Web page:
So unless your game did not have any useful data on tracks 1-4 of the back side, it will fail to run correctly from the images you produced. The failure doesn't have to happen at once, it might happen at some point later in the game, e.g. during loading of some level beyond the first (which game is it by the way?)
@TeaRex - regarding the Teac FD-55GFR... I had high hopes for that drive, but it hasn't panned out yet. Here's a brief summary of what I found; I'll pull together a FAQ/analysis of every drive I've looked at, and post it, and we can add to it as people look at other drives.
First, you do need to remove some chassis to make it go to -8, and it involves taking the top disc-clamp arm assembly off, etc.. It's not too bad, but there's a good bit of grinding there.
Second, once the drive carriage assembly has the room to go to -8, you'll see that the carriage/head stepper metal ribbon has some issues. The way the clamping mechanism works, it doesn't give enough room for rotation in the negative direction, so it stops the head from going to -8 (I think I could get it to -5, or -6). The simplest fix for that would be to just slide the whole stepper back 2 tracks or so, and force it to zero in a position with more negative rotation available. Unfortunately, you can't get the stepper to go that far back. So, you need to rotate the takeoff pully on the stepper shaft to give a bit more room. This, of course, destroys the alignment, and requires a full realignment. But, it also makes the drive completely susceptible to being knocked out of alignment as soon as you bounce the head off an end stop.
And, in some of them, there's not enough room around the track 0 sensor itself to allow enough negative travel. So, to fix that, you have to grind some more, and shift the PCB (which has the track 0 sensor on it) as far to the back of the drive as possible. This, too, messes up the track 0 alignment, so you'll need to extend the end of the actuator with some card stock, etc., to make up for shifting the PCB/sensor, and carefully tweak the length of the addition to make the track 0 alignment right.
Whew! Ok, that's more than a brief summary, but there you go. I've got 6-7 of the most common drives, and looked at each one trying to figure out if it would work. I'll do a write-up of them all, and maybe it can be a sticky like the supported drives thread, and people can add their own experiences to it. It'll take me a day or two to get that done.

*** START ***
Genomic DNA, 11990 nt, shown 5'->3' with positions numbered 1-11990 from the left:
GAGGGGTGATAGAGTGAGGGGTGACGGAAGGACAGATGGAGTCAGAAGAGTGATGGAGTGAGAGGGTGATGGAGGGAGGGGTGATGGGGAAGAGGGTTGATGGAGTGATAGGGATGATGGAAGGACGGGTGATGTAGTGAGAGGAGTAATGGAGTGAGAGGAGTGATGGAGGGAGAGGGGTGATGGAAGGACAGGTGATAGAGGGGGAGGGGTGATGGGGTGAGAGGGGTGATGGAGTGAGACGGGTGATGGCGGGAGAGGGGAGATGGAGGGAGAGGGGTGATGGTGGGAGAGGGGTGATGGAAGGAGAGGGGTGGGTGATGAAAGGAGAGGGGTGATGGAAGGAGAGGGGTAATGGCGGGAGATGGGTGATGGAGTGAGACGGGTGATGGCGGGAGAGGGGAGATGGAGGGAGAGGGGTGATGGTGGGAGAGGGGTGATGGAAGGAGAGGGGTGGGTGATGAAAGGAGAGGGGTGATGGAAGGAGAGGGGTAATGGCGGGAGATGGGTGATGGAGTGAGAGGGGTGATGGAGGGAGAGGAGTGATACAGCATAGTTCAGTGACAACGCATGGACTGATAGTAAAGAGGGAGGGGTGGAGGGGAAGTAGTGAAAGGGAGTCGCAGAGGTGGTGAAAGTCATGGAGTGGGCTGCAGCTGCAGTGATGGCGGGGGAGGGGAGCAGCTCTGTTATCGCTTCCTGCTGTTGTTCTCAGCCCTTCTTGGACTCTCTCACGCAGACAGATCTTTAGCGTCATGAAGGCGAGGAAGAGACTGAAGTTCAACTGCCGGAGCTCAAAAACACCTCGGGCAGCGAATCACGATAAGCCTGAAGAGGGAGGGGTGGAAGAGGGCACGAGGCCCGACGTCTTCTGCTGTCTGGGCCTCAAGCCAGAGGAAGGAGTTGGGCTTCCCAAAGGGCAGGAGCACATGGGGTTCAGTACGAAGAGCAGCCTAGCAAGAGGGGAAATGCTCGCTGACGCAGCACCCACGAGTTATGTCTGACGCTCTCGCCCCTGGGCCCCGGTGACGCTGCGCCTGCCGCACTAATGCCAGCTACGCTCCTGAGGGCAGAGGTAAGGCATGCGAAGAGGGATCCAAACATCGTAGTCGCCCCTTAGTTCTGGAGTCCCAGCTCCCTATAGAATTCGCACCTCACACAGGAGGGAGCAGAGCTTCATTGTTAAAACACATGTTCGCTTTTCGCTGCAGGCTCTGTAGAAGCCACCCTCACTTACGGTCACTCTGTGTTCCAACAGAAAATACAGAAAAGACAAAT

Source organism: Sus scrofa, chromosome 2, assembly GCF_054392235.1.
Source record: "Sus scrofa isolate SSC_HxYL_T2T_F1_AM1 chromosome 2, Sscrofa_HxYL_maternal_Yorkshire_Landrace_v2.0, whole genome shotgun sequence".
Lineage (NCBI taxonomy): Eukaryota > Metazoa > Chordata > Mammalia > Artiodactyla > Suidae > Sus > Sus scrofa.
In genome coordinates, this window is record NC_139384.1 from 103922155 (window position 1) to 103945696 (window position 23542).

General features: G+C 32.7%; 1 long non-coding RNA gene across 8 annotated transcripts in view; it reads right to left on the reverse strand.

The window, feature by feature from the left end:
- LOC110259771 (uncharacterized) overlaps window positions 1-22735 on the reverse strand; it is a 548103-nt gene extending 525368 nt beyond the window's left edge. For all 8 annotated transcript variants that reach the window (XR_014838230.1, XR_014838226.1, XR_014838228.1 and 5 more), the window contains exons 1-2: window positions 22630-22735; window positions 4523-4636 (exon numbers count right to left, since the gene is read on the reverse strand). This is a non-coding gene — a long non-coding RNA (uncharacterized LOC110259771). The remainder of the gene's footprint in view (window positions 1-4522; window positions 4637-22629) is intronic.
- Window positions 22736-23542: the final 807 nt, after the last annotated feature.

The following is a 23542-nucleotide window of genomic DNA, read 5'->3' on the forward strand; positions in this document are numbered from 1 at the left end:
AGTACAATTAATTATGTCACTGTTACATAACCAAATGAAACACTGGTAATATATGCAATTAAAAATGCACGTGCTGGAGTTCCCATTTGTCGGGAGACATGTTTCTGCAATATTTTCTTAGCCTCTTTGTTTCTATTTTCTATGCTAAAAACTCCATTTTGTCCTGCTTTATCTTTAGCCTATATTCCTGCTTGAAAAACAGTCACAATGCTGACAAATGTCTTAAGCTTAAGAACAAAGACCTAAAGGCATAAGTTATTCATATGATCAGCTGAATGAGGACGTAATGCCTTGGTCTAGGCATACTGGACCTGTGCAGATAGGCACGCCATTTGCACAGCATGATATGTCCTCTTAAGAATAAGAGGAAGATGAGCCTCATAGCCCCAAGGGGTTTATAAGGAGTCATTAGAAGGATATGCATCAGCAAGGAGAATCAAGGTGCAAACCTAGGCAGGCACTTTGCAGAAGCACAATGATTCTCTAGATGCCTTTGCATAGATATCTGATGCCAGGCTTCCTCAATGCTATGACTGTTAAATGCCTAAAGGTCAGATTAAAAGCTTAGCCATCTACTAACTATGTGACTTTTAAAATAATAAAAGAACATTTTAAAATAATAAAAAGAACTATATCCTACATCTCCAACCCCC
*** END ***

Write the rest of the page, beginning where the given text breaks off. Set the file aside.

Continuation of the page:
Oh, here's the command line that I use to dump flippies:
dtc.exe -p -fdumpdir\track_ -i0 -g2 -y -i6 -i2 -b-8 -l8 -t10
-p : force directory creation
-fdumpdir\track_ : create a directory for the disk, and name all the files "track_*"
-i0 : create stream files
-g2 : both sides of the disk
-y : flippy mode on side b
-i6 : CBM DOS format
-i2 : sets some preservation presets
-b-8 : track offset for side b
-l8 : limited output verbosity
-t10: 10 retries on errors
Then I remembered that many moons ago I had already added the transistor circuit to a trusty old Mitsumi/Newtronics D509V2 drive which comes right from my very first PC, a 386 that was already grimy and ancient when I I bought it in 1994. Of course the older kryoflux software didn't actually support the circuit so I had shelved it and forgotten about it.
Some more grinding and some re-alignment work was necessary (I moved seven times since I got it...) but now it works very well. Seems to read everything I throw at it: old and new, flippy and non-flippy Apple II, Atari 8-bit, Commodore, PC DD and HD disks, and even some Amiga stuff I wrote to 5.25" to test the ipf writing feature with this drive (I don't think there are any native 5.25" IPFs in the wild yet?)
The only odd thing is that disks *written* in it (from IPF) seem to be slightly unreliable when read (whether in the same drive or in another) around tracks 55-59, though using more revolutions (15 or so) will cure that. All the rest works well. Since I can't find any mechanical notches or bumps at that place, Could that have anything to do with the pre-compensation algorithm that dtc/kryoflux uses during writing? I've never yet had a drive that works really well at reading even ancient disks (many of which fail in other drives that I tried) but has trouble with writing specific tracks. I guess I will try writing a disk in it from the PC floppy controller...